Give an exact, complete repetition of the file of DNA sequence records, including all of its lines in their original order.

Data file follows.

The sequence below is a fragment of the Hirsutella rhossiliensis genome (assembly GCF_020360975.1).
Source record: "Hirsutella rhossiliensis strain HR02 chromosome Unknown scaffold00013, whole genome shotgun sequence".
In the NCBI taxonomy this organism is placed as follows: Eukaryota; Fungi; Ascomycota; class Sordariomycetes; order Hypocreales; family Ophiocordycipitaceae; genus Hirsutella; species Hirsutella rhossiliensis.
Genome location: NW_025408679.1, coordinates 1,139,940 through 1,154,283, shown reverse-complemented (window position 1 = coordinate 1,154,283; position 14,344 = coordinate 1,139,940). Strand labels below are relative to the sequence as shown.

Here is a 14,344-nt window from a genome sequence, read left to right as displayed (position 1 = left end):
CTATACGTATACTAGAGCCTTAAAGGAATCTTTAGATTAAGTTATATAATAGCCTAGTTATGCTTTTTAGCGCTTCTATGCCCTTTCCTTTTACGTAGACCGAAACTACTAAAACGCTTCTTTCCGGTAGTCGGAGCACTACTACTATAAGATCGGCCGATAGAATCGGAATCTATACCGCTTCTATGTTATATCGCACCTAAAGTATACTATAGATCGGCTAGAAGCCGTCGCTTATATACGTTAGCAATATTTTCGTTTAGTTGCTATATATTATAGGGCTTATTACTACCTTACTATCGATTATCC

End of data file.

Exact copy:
The sequence below is a fragment of the Hirsutella rhossiliensis genome (assembly GCF_020360975.1).
Source record: "Hirsutella rhossiliensis strain HR02 chromosome Unknown scaffold00013, whole genome shotgun sequence".
In the NCBI taxonomy this organism is placed as follows: Eukaryota; Fungi; Ascomycota; class Sordariomycetes; order Hypocreales; family Ophiocordycipitaceae; genus Hirsutella; species Hirsutella rhossiliensis.
Genome location: NW_025408679.1, coordinates 1,139,940 through 1,154,283, shown reverse-complemented (window position 1 = coordinate 1,154,283; position 14,344 = coordinate 1,139,940). Strand labels below are relative to the sequence as shown.

Here is a 14,344-nt window from a genome sequence, read left to right as displayed (position 1 = left end):
CTATACGTATACTAGAGCCTTAAAGGAATCTTTAGATTAAGTTATATAATAGCCTAGTTATGCTTTTTAGCGCTTCTATGCCCTTTCCTTTTACGTAGACCGAAACTACTAAAACGCTTCTTTCCGGTAGTCGGAGCACTACTACTATAAGATCGGCCGATAGAATCGGAATCTATACCGCTTCTATGTTATATCGCACCTAAAGTATACTATAGATCGGCTAGAAGCCGTCGCTTATATACGTTAGCAATATTTTCGTTTAGTTGCTATATATTATAGGGCTTATTACTACCTTACTATCGATTATCC